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In recent years, we have seen an unsettling trend with courts disregarding the terms of parties’ corporate asset purchase agreements and holding purchasers liable for their target’s multiemployer pension contribution and withdrawal liability under the theory of successor liability. A recent decision by the US Court of Appeals for the Seventh Circuit, Indiana Electrical Workers Pension Benefit Fund v. ManWeb Services, Inc. (ManWeb II), building on the court’s 2015 decision in Tsareff v. ManWeb Services, Inc. (ManWeb I), suggests that the reach of successor liability for multiemployer pension contributions and withdrawal liability may still be expanding.

As reported in our August 2015 blog, in ManWeb I, the Seventh Circuit held that an asset purchaser could be liable for a seller’s withdrawal liability triggered as a result of an asset sale, provided that the purchaser had notice of the seller’s “contingent” withdrawal liability that would be triggered by the sale. In ManWeb I, the Seventh Circuit found that the buyer knew of the potential withdrawal liability because it engaged in due diligence and addressed withdrawal liability responsibility through an indemnification clause in the asset purchase agreement. The Seventh Circuit remanded the matter back to the district court to determine whether there was sufficient continuity of operations after the sale for the buyer to be a “successor” and hence liable. On remand, the district court granted summary judgement for ManWeb, concluding that the pension fund had not shown sufficient continuity of business operations to support successor liability for the withdrawal liability. The pension fund again appealed. On appeal, the Seventh Circuit addressed the continued operations issue and, based on the totality of relevant facts and circumstances, reversed the district court’s decision and remanded the case.

In ManWeb II,the Seventh Circuit explained that the district court erred in analyzing the continued operations issue by looking at the impact that ManWeb’s purchase of the assets of Freije (or the “target”) had on ManWeb. Instead, the Seventh Circuit explained that the district court should have looked at the impact that the purchase of the target’s assets had on the operations of what would have been the target’s business, absent the sale. Otherwise, the Seventh Circuit warned that a “big buyer” loophole for successor liability will occur, where continuity of operations will be defeated “even where a large buyer in essence swallows a smaller seller whole and continues its business as part of the buyer’s business.”

In addition to foreclosing the “big buyer” loophole, the Seventh Circuit emphasized that ManWeb’s use of the target’s goodwill and reputation to attempt to convince the target’s customers to purchase services from ManWeb weighed heavily in favor of a finding of continuity of operations. Similarly, ManWeb’s retention of target’s key employees because of their reputation in the relevant industry weighed in favor of finding continuity of operations.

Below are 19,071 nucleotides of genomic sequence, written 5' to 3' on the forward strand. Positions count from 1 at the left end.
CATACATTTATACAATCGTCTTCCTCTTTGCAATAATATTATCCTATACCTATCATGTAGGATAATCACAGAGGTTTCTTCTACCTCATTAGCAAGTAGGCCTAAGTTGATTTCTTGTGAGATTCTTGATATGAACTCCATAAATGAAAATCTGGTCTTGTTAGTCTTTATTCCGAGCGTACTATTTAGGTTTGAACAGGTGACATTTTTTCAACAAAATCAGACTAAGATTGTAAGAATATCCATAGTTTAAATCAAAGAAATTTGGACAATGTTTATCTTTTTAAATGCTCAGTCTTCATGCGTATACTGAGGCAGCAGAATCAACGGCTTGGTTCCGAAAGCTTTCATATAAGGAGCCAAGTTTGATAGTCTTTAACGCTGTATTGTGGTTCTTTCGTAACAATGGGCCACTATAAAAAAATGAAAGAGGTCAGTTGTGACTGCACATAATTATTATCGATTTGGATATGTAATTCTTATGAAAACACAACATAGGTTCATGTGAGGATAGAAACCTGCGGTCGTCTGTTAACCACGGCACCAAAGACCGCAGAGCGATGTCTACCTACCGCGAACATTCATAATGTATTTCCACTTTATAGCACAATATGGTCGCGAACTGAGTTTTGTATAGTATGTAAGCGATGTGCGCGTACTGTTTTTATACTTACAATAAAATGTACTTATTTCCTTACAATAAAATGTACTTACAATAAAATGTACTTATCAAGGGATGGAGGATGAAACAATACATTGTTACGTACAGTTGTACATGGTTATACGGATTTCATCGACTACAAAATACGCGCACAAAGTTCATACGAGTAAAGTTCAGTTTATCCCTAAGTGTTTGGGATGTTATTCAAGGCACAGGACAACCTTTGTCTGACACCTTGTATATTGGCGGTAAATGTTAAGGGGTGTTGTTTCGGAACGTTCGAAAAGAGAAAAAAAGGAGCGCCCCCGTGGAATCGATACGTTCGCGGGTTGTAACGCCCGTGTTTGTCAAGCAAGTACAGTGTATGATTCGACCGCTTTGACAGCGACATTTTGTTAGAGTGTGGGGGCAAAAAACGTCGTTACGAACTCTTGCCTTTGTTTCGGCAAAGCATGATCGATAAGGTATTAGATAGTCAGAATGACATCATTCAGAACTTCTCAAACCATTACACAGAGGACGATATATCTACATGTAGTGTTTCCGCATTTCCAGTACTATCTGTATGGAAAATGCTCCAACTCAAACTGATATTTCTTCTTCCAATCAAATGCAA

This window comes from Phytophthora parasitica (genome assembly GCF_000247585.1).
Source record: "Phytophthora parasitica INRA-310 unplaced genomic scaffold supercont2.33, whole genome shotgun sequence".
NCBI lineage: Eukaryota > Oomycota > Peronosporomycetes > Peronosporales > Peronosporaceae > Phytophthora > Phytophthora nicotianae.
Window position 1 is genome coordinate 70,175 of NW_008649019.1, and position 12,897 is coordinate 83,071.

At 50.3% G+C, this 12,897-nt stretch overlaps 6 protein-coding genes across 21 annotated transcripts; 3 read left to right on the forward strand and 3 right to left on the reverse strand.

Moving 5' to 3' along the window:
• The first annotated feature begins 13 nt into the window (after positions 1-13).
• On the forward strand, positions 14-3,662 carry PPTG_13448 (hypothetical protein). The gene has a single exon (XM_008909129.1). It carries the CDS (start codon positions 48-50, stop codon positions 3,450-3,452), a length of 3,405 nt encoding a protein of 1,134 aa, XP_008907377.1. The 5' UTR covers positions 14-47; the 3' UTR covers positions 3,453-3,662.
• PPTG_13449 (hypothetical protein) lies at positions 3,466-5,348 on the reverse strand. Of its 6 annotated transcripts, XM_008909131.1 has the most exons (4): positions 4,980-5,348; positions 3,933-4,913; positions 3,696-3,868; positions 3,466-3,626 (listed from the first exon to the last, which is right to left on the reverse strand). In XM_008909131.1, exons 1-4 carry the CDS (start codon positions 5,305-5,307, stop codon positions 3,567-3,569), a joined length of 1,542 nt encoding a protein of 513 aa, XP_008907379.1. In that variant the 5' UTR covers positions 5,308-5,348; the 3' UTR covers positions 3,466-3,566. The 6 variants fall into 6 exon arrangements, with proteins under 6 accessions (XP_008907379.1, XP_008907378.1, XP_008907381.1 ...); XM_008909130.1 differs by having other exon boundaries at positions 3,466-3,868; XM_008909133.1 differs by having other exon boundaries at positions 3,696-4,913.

Further, the Seventh Circuit was not persuaded by the fact that ManWeb failed to actually retain any of the target’s customers. The mere fact that ManWeb attempted to capture the target’s customers was sufficient to show that there was continuity of customers (which weighs in favor of finding successor liability). As the Seventh Circuit put it, “Based on ManWeb’s treatment of Freije’s customers as its own through assumption of work and warranties as well as its aggressive attempts to use Freije’s goodwill and senior management to maintain connections with Freije’s former customers, we find that ManWeb’s objective actions soughtto maintain continuity with Freije’s customers. That factor weighs substantially in favor of finding successor liability.”

In his concurrence, Judge Daniel Anthony Manion disagreed with the Seventh Circuit’s conclusion that ManWeb’s attempts to treat the target’s customers as its own weighed in favor of finding continuity of customers. As ManWeb did not successfully retain any of Freije’s customers, Judge Manion argued that ManWeb did not harm the fund by acting as Freije’s successor. Specifically, he explained that “[i]f a company buys another company’s assets, tries to carry on the business, and succeeds, then equity may demand the imposition of successor liability. But it is difficult to imagine a scenario where imposing liability on a company that has not created or sold a product or service under the continued business in the market previously serviced by the plan participants could be equitable. In such a situation, the alleged successor has taken nothing from the plan, so it should owe nothing to the plan.”

When read together, the Seventh Circuit’s ManWeb decisions greatly expand the reach of withdrawal liability claims under the successor theory of liability. Companies considering purchasing targets with contingent withdrawal liability obligations should be aware of this thorny issue, and should continue to monitor the evolving case law in this area.